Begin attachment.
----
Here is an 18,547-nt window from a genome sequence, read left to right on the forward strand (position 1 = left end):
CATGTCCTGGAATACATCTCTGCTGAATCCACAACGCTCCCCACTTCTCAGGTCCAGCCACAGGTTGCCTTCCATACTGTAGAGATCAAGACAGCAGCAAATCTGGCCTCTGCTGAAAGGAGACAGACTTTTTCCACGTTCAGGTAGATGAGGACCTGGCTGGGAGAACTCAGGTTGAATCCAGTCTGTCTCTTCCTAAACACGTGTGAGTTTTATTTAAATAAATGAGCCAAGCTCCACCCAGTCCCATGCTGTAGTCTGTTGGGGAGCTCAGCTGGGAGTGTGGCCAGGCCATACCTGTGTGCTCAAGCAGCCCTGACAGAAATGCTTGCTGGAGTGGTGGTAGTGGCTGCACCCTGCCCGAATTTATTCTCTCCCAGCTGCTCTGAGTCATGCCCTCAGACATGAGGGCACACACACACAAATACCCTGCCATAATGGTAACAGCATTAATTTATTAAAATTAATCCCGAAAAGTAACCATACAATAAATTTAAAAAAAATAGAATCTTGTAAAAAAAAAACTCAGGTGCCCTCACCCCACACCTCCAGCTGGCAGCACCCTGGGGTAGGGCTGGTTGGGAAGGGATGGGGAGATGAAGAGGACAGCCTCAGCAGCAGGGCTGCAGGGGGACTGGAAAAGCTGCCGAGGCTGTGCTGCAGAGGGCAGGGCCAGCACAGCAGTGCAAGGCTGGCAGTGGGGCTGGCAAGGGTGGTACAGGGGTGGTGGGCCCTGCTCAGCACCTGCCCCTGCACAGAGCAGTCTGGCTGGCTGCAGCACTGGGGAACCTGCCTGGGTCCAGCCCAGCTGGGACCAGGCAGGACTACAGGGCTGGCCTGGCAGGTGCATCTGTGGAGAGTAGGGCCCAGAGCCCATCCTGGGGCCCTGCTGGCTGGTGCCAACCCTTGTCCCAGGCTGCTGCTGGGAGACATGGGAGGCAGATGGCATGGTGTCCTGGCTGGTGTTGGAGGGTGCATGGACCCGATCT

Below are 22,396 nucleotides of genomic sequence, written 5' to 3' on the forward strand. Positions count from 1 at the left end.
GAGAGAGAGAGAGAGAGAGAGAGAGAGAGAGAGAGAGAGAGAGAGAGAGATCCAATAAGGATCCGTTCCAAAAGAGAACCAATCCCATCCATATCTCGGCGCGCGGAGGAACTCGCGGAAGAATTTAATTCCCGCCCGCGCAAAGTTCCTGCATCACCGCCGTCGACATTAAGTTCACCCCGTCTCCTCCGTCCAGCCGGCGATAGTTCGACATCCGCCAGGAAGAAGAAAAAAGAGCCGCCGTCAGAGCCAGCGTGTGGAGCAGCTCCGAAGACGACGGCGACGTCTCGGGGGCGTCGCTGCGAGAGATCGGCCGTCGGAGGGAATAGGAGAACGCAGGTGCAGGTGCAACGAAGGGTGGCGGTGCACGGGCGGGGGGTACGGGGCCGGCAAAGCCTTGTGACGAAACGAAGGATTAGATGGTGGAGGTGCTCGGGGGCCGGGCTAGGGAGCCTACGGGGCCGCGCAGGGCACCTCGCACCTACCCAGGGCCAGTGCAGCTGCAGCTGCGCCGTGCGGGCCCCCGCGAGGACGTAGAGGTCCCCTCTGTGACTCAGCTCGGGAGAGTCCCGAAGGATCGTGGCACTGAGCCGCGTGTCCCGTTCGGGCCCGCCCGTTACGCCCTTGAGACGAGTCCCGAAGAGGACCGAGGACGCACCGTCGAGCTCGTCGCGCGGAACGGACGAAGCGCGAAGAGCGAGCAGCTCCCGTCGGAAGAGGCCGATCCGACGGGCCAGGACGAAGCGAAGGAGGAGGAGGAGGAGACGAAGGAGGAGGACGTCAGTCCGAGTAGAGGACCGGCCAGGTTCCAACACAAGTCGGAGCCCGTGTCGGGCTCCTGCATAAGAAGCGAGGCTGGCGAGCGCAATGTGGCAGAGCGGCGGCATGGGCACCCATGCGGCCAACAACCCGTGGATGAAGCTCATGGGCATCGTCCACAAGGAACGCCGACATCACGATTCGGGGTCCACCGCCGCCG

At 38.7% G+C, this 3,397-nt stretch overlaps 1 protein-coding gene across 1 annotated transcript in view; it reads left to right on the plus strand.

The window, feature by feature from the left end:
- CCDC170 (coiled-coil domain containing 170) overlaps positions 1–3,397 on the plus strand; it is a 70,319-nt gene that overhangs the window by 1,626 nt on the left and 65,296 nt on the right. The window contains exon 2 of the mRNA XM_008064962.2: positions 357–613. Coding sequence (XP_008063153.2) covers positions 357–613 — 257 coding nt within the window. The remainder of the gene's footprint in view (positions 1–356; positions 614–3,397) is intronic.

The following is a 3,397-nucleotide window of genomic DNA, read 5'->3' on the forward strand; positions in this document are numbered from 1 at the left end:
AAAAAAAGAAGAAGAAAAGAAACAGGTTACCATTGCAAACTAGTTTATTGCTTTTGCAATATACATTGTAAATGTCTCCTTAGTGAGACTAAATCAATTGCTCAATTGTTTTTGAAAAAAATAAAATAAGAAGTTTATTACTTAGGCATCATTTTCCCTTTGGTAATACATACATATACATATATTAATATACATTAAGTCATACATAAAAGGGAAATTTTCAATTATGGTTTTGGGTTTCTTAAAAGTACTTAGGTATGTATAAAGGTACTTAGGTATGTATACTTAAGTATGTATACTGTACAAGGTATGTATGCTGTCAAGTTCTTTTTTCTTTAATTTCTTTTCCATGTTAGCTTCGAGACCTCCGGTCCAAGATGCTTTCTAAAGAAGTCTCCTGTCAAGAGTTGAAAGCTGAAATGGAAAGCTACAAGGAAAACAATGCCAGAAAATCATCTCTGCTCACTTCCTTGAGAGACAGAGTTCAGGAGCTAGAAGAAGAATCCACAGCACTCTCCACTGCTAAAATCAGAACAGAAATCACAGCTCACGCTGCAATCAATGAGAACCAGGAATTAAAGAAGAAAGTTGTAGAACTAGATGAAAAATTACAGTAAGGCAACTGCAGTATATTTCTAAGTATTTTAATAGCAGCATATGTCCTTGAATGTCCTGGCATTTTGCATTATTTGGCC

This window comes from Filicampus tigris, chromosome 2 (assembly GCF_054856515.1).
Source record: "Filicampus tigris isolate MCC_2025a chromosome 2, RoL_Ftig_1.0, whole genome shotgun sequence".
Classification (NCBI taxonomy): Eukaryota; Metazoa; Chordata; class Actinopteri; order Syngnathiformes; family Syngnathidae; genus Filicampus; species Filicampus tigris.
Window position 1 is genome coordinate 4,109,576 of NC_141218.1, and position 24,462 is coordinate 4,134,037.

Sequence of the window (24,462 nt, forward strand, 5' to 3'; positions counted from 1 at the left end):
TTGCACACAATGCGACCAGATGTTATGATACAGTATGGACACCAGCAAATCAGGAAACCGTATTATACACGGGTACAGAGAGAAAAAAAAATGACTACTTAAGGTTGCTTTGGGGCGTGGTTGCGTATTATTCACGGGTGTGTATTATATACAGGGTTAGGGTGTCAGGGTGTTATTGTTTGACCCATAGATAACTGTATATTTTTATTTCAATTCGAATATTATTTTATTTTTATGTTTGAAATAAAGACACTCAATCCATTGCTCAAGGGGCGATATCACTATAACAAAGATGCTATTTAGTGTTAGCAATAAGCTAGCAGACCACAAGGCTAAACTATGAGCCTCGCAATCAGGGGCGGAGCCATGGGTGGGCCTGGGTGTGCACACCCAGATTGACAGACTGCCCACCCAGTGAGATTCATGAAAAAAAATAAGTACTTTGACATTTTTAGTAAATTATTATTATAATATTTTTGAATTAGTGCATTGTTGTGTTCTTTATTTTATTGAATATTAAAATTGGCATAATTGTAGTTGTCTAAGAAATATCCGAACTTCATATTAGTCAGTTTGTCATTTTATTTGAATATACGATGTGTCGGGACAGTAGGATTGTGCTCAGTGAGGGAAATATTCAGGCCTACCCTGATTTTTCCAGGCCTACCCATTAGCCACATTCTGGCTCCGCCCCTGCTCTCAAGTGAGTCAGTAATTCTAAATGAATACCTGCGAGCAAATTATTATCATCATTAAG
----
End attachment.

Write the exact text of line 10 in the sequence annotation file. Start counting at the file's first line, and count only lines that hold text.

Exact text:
This window comes from Filicampus tigris, chromosome 2 (assembly GCF_054856515.1).